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Al Kluis: Using a market advisory service

Al Kluis 01/25/2011 @ 11:00pm

I have been providing farmers with advice and recommendations for 36 years. The products I offer and how I communicate with farmers have changed dramatically the last five years. How farmers use market advisory services has changed, as well.

The dramatic change in what I provide has been brought about by technology – especially what I send and provide through the Internet. What farmers want has also changed with more volatile markets and less government involvement.

In September 2010, I sent out a survey to current customers and customers who had not renewed. The responses were mostly positive and enlightening. The majority indicated they liked the information and recommendations. Three of my most popular services that farmers use, I wasn’t even offering two years ago. Those are the morning e-mail updates, webinars, and text message action alerts. I found out that when people did not renew, the main reason was because they were not using the information.

To end up with results that you like, you have to do your homework. I would encourage you to try a trial subscription to several different services. See if you understand the information and if it fits the way you think. If the service recommends a lot of futures trades and option trades, and you do not use futures or have a brokerage account, then odds are it will not work.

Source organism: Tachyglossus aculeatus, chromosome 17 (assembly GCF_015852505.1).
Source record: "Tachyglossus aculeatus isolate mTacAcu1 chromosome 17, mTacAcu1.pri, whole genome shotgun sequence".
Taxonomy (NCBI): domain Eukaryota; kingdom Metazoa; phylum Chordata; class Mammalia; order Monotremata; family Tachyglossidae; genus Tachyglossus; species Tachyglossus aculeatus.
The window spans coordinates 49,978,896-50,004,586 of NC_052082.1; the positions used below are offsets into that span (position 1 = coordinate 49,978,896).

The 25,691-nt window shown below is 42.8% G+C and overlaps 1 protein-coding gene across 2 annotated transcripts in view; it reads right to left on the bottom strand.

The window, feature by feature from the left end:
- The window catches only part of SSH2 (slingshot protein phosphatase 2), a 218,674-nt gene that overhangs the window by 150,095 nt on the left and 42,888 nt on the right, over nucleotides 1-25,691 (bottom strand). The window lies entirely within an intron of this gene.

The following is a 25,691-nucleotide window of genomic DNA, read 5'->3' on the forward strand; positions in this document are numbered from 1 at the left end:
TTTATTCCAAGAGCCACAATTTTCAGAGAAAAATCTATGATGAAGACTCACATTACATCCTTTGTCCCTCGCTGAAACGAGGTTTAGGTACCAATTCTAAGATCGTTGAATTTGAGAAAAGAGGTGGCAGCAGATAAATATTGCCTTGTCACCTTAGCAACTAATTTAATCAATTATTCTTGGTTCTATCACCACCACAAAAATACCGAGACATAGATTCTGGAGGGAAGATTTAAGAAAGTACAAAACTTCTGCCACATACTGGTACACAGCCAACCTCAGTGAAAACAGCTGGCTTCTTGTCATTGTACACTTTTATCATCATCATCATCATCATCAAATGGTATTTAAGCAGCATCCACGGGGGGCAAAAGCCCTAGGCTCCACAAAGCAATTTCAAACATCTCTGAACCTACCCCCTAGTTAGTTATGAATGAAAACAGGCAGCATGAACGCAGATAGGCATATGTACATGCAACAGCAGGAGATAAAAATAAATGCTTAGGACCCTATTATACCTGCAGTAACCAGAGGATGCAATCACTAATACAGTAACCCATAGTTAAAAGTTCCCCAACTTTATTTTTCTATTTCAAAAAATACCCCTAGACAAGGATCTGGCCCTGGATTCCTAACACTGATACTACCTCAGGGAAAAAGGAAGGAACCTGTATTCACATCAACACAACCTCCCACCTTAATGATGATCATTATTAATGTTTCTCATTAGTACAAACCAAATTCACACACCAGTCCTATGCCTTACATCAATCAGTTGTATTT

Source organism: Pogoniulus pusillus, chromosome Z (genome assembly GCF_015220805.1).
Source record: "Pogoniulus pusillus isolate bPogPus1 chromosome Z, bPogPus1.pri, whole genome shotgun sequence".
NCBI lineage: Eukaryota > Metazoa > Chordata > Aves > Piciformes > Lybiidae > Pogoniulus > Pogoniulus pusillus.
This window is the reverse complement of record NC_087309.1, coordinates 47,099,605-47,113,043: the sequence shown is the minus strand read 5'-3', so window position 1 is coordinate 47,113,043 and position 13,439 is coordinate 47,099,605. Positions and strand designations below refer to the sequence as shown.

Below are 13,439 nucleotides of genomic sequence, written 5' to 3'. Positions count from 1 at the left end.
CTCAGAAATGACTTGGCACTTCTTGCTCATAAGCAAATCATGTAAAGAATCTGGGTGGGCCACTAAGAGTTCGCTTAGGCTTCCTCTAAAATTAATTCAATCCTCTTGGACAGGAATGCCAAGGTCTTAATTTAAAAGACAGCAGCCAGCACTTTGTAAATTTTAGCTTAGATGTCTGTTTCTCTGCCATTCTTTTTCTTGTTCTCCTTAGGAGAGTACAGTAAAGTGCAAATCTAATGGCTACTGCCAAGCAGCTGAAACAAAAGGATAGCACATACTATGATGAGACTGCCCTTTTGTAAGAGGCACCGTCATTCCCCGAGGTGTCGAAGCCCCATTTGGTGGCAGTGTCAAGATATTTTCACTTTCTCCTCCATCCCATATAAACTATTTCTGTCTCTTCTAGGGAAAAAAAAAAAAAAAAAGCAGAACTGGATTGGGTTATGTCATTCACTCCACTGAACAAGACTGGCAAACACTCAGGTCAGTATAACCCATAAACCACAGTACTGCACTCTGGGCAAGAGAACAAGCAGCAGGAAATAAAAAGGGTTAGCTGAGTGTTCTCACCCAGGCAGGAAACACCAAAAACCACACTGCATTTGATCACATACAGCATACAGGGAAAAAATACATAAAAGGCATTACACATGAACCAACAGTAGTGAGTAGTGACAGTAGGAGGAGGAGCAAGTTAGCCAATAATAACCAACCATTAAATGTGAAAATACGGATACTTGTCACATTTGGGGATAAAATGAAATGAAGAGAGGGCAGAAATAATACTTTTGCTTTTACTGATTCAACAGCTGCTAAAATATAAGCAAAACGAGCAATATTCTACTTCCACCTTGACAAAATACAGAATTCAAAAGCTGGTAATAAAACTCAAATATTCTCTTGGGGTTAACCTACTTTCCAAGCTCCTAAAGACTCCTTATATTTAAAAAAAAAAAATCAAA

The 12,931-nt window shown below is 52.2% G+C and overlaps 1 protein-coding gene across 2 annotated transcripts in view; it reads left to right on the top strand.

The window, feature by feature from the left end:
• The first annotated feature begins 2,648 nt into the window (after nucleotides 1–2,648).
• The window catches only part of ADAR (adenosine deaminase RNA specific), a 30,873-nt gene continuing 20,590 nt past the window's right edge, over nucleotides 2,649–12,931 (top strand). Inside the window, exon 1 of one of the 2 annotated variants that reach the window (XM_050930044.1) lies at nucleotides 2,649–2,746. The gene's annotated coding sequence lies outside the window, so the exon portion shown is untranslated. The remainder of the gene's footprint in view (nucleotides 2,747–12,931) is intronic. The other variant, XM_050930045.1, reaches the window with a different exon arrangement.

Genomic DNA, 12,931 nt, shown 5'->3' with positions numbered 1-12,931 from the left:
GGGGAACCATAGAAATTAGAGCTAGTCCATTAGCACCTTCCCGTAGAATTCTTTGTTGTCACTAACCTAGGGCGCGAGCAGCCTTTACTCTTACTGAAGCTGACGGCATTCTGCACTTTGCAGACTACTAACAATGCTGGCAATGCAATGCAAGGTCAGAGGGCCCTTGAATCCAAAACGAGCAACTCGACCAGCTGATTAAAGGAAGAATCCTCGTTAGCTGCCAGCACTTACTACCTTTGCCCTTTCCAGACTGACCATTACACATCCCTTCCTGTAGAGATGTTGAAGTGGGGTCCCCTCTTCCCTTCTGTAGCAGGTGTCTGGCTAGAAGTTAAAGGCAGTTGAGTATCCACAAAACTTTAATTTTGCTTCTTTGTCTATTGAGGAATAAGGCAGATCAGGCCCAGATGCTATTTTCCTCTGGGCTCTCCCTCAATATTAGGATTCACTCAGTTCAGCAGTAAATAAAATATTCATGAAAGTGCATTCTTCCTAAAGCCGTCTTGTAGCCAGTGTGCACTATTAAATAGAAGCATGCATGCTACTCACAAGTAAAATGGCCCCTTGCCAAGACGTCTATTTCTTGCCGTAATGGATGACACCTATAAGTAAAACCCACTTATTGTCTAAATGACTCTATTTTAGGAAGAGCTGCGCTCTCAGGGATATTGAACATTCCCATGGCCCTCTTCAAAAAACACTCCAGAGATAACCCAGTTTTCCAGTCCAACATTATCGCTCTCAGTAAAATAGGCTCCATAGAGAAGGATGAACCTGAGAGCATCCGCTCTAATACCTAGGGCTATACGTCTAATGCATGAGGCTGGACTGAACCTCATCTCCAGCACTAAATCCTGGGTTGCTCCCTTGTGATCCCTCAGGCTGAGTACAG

I find it useful to classify what type of market information farmers want when they sign up, and then I customize the information to fit their needs. I use three broad categories.

Three Categories

Farmers in the “A” category use cash sales or forward-contract only. “A” farmers are looking for help with setting price targets where they should make sales and the timing of when to sell. They will give up some potential basis gains on new crop sales to avoid the stress and possible anxiety of the margin calls that come with futures and options. These customers often have a solid balance sheet with big bins and deep pockets. They have a pattern of holding too much grain too long, and they need someone like me to encourage them to pull the trigger.

Farmers in the “B” category use hedges, hedge-to-arrive contracts, and at times will buy call or put options. They are very selective in using futures because of the potential for margin calls. But they do use all of the merchandising tools available to try and maximize storage income using the carrying charges and basis appreciation to add onto their bottom line. These farmers get daily information, quotes, and action alerts over their phone and the Internet. They are willing to spend some time each day to stay informed. 

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